Functional network disruption in degenerative dementia has been reported. EEG coherence is used to assess functional connectivity between brain areas. Previous studies of Huntington's disease (HD) reported about electroencephalography (EEG) spectral power and source location, but coherence has not yet been examined.
To examine EEG intracortical functional connectivity in HD using low-resolution brain electromagnetic tomography (LORETA).
In 55 HD patients and 55 controls, 3-minute 19-channel vigilance-controlled EEG was recorded, and recomputed to current densities of 6239 cortical sLORETA voxels. These were recomputed into source model time series for 19 regions of interest (ROIs). Coherence overestimation due to volume conduction was avoided by computing functional connectivity as ‘lagged’ coherence. This was done for each ROI pair (19*18/2=171) in each of 8 EEG frequency bands (delta through gamma). Statistics tested coherences (a) HD patients versus controls, and (b) HD patients in early versus late disease stages.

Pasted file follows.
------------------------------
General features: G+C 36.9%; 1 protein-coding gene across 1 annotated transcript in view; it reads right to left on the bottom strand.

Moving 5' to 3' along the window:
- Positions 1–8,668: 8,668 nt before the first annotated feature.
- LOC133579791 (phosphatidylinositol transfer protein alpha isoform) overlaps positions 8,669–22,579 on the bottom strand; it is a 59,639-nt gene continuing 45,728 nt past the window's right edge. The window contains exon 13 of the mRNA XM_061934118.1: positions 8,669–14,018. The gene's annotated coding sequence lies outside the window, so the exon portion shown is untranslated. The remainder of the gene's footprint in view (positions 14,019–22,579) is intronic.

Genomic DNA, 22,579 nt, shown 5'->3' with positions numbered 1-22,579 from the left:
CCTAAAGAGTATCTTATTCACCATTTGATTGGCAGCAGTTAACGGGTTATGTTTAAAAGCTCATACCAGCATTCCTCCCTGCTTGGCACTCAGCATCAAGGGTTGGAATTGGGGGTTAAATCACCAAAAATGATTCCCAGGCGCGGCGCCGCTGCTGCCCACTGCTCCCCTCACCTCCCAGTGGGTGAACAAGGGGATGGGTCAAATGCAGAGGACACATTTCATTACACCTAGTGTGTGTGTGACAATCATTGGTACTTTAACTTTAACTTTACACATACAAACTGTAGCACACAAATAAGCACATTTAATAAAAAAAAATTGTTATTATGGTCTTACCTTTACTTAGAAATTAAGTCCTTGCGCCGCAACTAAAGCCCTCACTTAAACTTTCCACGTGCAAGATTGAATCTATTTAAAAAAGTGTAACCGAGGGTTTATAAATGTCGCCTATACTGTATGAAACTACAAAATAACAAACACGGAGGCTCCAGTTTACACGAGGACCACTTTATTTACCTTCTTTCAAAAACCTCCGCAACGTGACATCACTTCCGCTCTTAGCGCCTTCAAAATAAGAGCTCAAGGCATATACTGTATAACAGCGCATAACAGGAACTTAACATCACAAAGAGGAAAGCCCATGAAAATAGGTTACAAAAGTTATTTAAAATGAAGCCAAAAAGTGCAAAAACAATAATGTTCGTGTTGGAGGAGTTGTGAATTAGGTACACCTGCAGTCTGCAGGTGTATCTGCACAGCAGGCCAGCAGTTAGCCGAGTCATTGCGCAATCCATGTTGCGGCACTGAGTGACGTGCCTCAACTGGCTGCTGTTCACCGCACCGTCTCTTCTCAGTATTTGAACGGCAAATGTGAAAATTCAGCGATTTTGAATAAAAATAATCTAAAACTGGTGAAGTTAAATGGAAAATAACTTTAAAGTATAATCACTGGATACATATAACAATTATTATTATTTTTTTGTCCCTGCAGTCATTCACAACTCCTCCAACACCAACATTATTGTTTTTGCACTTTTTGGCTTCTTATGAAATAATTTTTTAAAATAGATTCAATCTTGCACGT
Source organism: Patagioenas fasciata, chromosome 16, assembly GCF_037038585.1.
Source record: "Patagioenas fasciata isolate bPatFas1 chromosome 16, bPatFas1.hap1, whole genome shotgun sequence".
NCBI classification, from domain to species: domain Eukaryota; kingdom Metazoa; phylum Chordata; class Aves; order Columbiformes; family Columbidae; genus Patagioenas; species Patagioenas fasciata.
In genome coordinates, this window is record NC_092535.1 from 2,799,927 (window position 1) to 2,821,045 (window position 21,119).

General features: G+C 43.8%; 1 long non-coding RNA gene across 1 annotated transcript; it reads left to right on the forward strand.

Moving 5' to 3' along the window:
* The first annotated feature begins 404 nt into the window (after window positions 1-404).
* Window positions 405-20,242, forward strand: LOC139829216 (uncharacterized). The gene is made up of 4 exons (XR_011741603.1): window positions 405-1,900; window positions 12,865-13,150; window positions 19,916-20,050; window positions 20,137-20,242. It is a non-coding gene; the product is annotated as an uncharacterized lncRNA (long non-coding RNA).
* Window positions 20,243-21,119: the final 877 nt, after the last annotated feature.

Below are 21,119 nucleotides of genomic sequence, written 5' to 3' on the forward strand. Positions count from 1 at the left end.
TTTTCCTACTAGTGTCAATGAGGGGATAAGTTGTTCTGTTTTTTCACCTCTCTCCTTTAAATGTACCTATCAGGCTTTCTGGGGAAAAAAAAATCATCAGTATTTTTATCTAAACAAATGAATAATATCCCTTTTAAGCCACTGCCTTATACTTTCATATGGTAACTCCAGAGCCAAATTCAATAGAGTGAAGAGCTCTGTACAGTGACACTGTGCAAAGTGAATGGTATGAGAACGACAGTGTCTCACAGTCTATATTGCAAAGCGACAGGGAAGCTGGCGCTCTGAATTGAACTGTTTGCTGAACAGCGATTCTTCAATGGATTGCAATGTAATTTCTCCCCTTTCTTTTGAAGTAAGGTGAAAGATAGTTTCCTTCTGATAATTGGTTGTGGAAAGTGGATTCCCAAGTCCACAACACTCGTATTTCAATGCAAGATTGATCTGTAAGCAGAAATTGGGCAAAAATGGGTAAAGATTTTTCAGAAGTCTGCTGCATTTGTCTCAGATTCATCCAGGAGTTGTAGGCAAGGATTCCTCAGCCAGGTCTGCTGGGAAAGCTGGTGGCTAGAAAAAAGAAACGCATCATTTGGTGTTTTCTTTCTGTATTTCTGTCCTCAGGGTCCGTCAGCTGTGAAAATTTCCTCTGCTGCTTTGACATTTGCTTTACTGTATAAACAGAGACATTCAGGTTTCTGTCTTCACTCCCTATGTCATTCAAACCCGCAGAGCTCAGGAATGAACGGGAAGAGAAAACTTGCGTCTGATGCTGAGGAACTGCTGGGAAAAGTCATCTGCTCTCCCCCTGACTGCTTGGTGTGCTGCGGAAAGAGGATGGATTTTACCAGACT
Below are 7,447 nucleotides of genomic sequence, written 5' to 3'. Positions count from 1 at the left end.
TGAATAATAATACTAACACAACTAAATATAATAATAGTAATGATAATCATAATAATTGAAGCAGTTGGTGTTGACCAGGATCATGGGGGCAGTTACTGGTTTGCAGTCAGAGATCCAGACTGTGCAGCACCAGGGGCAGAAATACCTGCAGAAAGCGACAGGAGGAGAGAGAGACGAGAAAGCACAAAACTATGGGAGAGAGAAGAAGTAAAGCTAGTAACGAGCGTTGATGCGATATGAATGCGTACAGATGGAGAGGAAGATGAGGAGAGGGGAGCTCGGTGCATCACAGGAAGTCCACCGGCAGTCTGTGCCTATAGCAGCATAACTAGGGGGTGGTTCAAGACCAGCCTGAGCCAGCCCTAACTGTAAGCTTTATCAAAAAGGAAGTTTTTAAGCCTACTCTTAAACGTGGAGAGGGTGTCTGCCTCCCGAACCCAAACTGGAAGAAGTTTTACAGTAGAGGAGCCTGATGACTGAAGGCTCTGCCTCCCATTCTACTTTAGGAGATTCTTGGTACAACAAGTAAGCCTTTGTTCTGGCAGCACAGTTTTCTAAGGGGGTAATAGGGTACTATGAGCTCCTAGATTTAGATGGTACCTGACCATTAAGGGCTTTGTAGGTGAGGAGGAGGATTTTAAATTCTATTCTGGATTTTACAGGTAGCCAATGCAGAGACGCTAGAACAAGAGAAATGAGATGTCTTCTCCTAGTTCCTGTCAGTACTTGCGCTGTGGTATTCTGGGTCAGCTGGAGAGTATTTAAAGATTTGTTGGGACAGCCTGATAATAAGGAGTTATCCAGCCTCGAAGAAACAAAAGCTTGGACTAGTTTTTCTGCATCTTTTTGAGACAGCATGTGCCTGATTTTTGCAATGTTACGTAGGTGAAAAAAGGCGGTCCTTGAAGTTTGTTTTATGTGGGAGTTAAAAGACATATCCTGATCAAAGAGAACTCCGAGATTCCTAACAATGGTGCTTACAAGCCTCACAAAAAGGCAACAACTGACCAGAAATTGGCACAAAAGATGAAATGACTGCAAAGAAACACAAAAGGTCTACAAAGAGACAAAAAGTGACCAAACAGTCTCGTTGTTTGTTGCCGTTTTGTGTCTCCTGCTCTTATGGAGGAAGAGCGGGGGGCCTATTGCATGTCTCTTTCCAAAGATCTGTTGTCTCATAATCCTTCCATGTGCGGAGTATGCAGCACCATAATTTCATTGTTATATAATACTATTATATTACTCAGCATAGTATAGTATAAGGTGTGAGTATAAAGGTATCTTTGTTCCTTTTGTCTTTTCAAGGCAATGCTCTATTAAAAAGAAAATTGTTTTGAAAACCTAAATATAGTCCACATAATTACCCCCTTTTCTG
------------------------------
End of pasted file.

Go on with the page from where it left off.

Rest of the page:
(a) HD patients showed only reduced connectivities compared to controls (p < 0.05 corrected for multiple comparison), involving EEG theta, alpha-1-2 and beta1-2-3 frequency bands. The largest number of reduced connectivities occurred in alpha-1 (79 cases) and beta-2 (96 cases). (b) HD stage-1 versus stage-3-4 revealed only one significant difference.
HD compared to controls showed massive reduction of functional connectivity. This occurred early and remained stable during disease progression. As in other dementing disorders, for example Alzheimer disease, the largest reduction concerned alpha and beta EEG frequencies. The results suggest a neocortical disconnection syndrome of a primarily subcortical disease.